How Do “Botches” Happen?
Medically termed “Unintended Avoidable Female Genital Mutilation” and nick-named “Botched Labiaplasty,” these unintended outcomes are becoming much more frequent as well-intentioned Ob/Gyn surgeons, too uninformed to know what they do not know, sail into the uncharted waters of female genital plastic and cosmetic surgery.
Not entirely to blame, these Ob/Gyns, who rightfully consider the vulva and the vagina, including the labia minora and labia majora to be their “…home territory,” but have not received any training in plastic surgery, much less in labiaplasty, figure “…well… how hard can it be? Just clamp and cut it off…” (SHUDDER..!)
Well… it is not entirely that cavalier an attitude. Health insurance (whether private, public or Kaiser) does not pay for cosmetic surgery. Many patients know this. They are shortsighted or naïve when it comes to fully researching the procedure of labial reduction labiaplasty, but do know that if they maximize the functional nature of their situation (chafing, pain, entanglement, sexual problems, etc.) rather than the aesthetic (diminished self-esteem, dissatisfaction with overall appearance, etc.) they can get the surgery covered by Insurance. Even though they hope and expect an aesthetic outcome, they minimize or do not discuss the aesthetic aspects in order to “…get it covered.” A majority of the time, while rarely anywhere as near an aesthetic outcome as if they had seen an experienced surgeon to begin with, the outcome is tolerable. The “elephant ears” are gone, at least. Unfortunately, when performed by a general Ob/Gyn, poor outcomes are frequent, and disasters are rare. As a medical-legal consultant for both plaintiff’s and defense attorneys, virtually 100% of the botched work I am asked to evaluate was performed, usually in the Hospital under general anesthesia, by a general Ob/Gyn. Patient trying to get insurance to cover + “general Ob/Gyn” + in-hospital/general anesthesia frequently = DISASTER.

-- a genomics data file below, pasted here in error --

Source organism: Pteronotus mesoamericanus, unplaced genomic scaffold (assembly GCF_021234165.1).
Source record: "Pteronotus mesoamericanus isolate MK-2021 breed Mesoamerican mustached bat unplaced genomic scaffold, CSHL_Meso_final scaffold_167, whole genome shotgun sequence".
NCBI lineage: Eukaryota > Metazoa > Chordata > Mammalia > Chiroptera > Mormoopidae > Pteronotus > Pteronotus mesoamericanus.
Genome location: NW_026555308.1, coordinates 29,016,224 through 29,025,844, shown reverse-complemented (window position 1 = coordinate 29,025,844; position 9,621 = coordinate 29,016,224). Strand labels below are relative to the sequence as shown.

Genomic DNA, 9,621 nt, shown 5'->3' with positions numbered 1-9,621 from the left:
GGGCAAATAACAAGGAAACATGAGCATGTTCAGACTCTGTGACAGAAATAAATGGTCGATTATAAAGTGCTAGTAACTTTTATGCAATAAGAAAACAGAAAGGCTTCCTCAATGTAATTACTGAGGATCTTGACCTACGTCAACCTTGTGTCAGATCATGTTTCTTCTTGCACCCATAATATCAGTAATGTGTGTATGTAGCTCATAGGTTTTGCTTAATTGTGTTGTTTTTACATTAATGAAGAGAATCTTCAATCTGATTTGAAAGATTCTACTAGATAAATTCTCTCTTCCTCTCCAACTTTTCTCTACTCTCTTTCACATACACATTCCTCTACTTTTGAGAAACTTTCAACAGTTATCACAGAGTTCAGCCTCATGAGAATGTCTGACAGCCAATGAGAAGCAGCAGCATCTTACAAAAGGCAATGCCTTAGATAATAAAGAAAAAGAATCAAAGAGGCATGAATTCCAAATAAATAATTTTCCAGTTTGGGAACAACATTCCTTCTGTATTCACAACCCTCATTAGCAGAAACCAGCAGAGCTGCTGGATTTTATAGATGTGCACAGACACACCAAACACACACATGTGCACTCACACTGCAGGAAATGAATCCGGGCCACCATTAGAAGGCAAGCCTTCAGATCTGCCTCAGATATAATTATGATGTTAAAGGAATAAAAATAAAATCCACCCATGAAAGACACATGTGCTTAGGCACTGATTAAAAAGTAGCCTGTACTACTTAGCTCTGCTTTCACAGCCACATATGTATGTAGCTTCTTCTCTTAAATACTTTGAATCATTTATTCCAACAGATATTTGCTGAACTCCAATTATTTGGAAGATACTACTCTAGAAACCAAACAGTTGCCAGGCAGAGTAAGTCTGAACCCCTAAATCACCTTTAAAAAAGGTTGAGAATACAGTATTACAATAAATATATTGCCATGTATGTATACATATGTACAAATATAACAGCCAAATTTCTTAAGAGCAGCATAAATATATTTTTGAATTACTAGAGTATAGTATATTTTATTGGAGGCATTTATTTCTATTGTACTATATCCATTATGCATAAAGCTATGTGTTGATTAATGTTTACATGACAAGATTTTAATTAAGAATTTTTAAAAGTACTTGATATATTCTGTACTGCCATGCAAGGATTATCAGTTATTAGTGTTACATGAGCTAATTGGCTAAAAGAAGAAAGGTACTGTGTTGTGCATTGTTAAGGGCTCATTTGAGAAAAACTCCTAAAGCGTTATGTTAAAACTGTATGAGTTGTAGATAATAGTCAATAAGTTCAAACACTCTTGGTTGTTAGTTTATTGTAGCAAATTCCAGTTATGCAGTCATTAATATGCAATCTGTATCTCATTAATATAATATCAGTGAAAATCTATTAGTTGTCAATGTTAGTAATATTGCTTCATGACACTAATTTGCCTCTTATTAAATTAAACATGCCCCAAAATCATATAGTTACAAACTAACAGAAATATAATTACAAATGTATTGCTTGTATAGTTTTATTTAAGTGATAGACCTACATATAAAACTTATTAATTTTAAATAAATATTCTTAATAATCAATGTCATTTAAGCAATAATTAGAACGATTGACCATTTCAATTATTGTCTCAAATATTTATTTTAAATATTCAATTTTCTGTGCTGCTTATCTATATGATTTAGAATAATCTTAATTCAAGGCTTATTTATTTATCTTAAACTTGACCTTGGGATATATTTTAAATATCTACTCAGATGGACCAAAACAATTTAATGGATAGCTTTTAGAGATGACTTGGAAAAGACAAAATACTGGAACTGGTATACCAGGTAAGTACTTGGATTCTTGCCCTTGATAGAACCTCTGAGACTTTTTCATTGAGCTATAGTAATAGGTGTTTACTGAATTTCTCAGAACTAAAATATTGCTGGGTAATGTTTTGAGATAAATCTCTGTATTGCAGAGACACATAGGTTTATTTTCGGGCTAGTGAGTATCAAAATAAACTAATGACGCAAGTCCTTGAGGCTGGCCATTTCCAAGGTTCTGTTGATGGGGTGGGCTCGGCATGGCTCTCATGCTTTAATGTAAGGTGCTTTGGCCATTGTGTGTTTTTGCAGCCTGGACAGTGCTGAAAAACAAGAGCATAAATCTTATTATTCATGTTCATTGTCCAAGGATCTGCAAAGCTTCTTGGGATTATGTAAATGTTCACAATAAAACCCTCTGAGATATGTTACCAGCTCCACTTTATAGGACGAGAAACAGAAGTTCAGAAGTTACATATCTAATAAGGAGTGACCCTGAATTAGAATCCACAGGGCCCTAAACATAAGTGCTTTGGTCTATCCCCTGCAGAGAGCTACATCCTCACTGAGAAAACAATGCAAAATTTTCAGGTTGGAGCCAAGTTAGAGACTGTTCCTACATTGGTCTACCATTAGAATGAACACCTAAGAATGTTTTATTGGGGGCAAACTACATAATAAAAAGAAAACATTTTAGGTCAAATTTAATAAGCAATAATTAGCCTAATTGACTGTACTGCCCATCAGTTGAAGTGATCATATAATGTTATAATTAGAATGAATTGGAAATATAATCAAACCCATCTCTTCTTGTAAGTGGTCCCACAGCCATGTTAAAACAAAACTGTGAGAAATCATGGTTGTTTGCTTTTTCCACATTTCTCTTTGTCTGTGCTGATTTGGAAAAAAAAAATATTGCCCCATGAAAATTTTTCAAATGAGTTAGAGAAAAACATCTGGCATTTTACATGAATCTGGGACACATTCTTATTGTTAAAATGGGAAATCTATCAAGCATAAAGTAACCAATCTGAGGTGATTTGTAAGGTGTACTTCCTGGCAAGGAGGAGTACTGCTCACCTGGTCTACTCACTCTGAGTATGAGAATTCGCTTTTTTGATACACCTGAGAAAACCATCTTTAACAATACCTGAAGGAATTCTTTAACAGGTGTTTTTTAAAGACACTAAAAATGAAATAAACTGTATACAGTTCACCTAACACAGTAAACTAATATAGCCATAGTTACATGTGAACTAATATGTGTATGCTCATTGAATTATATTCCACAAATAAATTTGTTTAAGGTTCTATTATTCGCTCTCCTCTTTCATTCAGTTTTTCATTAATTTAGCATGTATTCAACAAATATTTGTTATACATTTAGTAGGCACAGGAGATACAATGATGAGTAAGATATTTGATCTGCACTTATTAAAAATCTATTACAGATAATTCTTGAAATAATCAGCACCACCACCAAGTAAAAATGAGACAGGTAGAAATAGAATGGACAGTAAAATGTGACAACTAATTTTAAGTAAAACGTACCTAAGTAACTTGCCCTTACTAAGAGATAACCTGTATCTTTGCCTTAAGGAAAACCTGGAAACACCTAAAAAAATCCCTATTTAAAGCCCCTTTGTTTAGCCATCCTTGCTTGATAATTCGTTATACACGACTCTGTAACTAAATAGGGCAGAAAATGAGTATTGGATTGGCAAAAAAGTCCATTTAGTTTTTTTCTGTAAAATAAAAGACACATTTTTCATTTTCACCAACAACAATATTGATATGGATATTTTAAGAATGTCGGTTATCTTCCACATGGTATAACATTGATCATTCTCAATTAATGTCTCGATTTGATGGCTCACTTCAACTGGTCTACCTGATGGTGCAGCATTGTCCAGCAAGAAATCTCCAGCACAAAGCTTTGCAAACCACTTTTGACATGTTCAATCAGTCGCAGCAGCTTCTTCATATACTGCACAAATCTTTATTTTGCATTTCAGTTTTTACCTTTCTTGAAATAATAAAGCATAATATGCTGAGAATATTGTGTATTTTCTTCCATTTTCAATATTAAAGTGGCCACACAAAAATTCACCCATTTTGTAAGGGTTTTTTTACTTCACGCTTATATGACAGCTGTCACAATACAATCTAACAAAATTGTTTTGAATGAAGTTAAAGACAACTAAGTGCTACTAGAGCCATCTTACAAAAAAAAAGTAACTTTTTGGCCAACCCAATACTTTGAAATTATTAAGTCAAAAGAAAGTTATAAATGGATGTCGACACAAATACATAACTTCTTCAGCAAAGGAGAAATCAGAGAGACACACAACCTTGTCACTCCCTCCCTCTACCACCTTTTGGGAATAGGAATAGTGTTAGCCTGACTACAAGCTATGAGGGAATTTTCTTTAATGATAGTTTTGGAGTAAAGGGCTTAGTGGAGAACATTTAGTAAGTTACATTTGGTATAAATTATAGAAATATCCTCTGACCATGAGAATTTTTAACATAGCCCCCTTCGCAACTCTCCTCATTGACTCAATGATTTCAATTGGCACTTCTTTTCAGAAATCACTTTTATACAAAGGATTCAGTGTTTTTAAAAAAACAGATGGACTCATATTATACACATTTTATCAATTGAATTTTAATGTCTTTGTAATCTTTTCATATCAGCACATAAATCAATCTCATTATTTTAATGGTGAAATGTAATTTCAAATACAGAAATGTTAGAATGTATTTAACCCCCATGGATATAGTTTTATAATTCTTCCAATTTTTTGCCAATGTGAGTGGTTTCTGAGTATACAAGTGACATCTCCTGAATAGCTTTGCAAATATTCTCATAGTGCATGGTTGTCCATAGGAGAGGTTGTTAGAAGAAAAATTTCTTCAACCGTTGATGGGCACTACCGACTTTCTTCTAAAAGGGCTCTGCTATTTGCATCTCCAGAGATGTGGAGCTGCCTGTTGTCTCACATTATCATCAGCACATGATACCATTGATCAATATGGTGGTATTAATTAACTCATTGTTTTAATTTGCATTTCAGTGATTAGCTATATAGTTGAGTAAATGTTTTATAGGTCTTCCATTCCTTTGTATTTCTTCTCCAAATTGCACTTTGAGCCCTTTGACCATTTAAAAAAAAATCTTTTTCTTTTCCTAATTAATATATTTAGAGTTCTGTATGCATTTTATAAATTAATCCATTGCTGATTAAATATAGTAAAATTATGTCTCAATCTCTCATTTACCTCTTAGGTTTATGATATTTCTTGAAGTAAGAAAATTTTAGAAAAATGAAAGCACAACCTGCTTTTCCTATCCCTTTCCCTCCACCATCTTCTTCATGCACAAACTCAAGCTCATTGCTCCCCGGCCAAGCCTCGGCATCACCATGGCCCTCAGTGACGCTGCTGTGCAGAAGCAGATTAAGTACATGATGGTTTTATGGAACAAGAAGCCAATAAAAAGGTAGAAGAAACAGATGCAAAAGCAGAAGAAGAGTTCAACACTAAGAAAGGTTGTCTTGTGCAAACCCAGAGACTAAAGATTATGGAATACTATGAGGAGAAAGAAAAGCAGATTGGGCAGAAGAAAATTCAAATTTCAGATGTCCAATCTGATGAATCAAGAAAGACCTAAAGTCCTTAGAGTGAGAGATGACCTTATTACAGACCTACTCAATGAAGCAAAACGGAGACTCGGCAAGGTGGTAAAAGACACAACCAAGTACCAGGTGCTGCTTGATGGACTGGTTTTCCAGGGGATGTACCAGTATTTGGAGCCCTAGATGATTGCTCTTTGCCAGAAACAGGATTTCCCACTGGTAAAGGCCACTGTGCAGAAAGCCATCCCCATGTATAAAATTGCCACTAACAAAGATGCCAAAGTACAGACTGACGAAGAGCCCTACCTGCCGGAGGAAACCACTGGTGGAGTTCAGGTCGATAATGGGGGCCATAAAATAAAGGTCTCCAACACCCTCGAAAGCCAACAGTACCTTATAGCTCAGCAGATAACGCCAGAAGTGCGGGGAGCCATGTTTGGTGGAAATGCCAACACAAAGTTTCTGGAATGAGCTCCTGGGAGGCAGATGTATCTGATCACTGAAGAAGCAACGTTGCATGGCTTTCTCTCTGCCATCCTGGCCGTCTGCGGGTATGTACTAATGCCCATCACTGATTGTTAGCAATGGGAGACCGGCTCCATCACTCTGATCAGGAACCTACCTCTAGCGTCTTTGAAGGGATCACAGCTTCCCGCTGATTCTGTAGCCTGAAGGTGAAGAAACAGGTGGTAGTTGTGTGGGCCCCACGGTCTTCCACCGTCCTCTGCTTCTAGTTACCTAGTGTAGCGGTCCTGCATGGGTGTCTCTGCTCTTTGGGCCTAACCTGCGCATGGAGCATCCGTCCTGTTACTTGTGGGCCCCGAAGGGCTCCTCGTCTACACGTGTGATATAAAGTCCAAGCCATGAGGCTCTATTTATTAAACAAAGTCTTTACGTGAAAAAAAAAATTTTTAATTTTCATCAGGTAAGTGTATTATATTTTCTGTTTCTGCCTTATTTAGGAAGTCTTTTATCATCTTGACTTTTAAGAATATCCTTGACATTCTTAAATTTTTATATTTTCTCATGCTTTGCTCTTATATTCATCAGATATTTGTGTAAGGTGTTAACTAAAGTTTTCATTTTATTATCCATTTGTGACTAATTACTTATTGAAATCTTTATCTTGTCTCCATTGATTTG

Whom To Choose for Your Revision?
I personally have performed ~900 labiaplasty procedures, ~ 400 by wedge modifications and ~ 500 by linear modifications, in addition to ~ 50 revisions of other surgeons’ unintended and “botched” results. These are amongst the most revisions of any P.S. or Cosmetic Gynecologist in the business. These revisions have been of a variety of techniques and combinations, including re-wedge, mini wedges, various linear revisions, RF (radiofrequency) “airbrushing” techniques, island flaps, and hybrids. As I have performed so many labiaplasties, and have seen just about every kind of anatomy out there, I find I am more able to individually design than a surgeon who only performs wedges, or (more commonly) only performs linear/trim. Please understand: for your best chance to achieve some semblance of normality, make sure you choose a surgeon who is savvy in ALL labiaplasty techniques as, believe me, (s)he will need to be skilled in ALL the surgical “tools” (approaches) to revision in order to make you whole. “If all you have is a hammer…everything looks like a nail!” Look at your prospective surgeon’s website: Does (s)he have a separate page on Revisions? When you look at his or her B&A photos of their primary work, does this surgeon perform both linear and wedge approaches on all different anatomies? If your proposed revision surgeon only does linear/trim technique labiaplasties, (s)he is operating with one hand pinned behind his/her back when it comes to revisions. And, what about out-the-door price? Does your prospective revision surgeon punish you by setting their revision price far higher than their primary procedure price (unless the revision is especially complicated.) Dr. Goodman understands the trauma already incurred, and charges only for the degree of complexity involved.